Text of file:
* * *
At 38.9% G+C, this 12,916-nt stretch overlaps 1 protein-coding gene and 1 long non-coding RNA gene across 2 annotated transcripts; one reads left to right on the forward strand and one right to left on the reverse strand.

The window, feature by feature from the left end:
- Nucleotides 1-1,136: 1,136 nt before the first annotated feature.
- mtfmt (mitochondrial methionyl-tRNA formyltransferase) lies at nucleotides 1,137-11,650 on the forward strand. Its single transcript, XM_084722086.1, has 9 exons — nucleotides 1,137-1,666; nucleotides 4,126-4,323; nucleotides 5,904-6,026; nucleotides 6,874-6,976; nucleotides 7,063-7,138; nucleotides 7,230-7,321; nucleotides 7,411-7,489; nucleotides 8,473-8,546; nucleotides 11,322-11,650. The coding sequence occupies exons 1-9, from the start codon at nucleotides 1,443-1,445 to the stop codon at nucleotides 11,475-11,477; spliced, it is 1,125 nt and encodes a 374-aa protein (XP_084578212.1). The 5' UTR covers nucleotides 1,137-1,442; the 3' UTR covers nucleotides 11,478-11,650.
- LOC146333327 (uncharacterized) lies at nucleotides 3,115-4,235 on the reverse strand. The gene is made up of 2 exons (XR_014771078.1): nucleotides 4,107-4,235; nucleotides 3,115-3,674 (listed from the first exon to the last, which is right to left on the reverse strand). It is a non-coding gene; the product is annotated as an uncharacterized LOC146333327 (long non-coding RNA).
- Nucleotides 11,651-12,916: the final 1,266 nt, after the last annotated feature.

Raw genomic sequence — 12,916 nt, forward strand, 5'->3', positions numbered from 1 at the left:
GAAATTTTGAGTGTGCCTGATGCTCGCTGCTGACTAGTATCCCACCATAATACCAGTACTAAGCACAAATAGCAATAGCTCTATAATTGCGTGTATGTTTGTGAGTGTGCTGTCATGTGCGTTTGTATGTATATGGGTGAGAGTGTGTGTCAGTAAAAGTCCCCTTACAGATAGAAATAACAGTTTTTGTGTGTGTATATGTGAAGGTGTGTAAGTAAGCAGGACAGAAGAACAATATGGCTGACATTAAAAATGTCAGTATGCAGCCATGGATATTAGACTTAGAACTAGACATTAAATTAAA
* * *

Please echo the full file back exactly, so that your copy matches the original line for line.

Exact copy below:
At 38.9% G+C, this 12,916-nt stretch overlaps 1 protein-coding gene and 1 long non-coding RNA gene across 2 annotated transcripts; one reads left to right on the forward strand and one right to left on the reverse strand.

The window, feature by feature from the left end:
- Nucleotides 1-1,136: 1,136 nt before the first annotated feature.
- mtfmt (mitochondrial methionyl-tRNA formyltransferase) lies at nucleotides 1,137-11,650 on the forward strand. Its single transcript, XM_084722086.1, has 9 exons — nucleotides 1,137-1,666; nucleotides 4,126-4,323; nucleotides 5,904-6,026; nucleotides 6,874-6,976; nucleotides 7,063-7,138; nucleotides 7,230-7,321; nucleotides 7,411-7,489; nucleotides 8,473-8,546; nucleotides 11,322-11,650. The coding sequence occupies exons 1-9, from the start codon at nucleotides 1,443-1,445 to the stop codon at nucleotides 11,475-11,477; spliced, it is 1,125 nt and encodes a 374-aa protein (XP_084578212.1). The 5' UTR covers nucleotides 1,137-1,442; the 3' UTR covers nucleotides 11,478-11,650.
- LOC146333327 (uncharacterized) lies at nucleotides 3,115-4,235 on the reverse strand. The gene is made up of 2 exons (XR_014771078.1): nucleotides 4,107-4,235; nucleotides 3,115-3,674 (listed from the first exon to the last, which is right to left on the reverse strand). It is a non-coding gene; the product is annotated as an uncharacterized LOC146333327 (long non-coding RNA).
- Nucleotides 11,651-12,916: the final 1,266 nt, after the last annotated feature.

Raw genomic sequence — 12,916 nt, forward strand, 5'->3', positions numbered from 1 at the left:
GAAATTTTGAGTGTGCCTGATGCTCGCTGCTGACTAGTATCCCACCATAATACCAGTACTAAGCACAAATAGCAATAGCTCTATAATTGCGTGTATGTTTGTGAGTGTGCTGTCATGTGCGTTTGTATGTATATGGGTGAGAGTGTGTGTCAGTAAAAGTCCCCTTACAGATAGAAATAACAGTTTTTGTGTGTGTATATGTGAAGGTGTGTAAGTAAGCAGGACAGAAGAACAATATGGCTGACATTAAAAATGTCAGTATGCAGCCATGGATATTAGACTTAGAACTAGACATTAAATTAAA